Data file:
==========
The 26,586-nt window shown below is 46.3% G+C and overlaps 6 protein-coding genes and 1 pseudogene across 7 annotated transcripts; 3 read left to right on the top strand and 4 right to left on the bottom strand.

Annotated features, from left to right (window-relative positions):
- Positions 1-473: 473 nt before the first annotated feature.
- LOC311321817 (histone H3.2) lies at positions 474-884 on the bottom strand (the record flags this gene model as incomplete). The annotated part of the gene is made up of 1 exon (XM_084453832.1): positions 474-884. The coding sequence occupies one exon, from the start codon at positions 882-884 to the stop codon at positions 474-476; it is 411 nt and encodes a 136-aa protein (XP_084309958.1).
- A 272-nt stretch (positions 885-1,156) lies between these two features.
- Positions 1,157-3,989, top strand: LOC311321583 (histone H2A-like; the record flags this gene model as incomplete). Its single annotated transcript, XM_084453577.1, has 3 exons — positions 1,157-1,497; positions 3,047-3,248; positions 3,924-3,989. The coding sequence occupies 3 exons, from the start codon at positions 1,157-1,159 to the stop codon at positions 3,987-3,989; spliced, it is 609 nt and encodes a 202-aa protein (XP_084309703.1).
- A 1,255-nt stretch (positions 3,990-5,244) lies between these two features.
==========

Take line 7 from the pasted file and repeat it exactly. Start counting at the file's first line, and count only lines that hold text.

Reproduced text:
- A 1,255-nt stretch (positions 3,990-5,244) lies between these two features.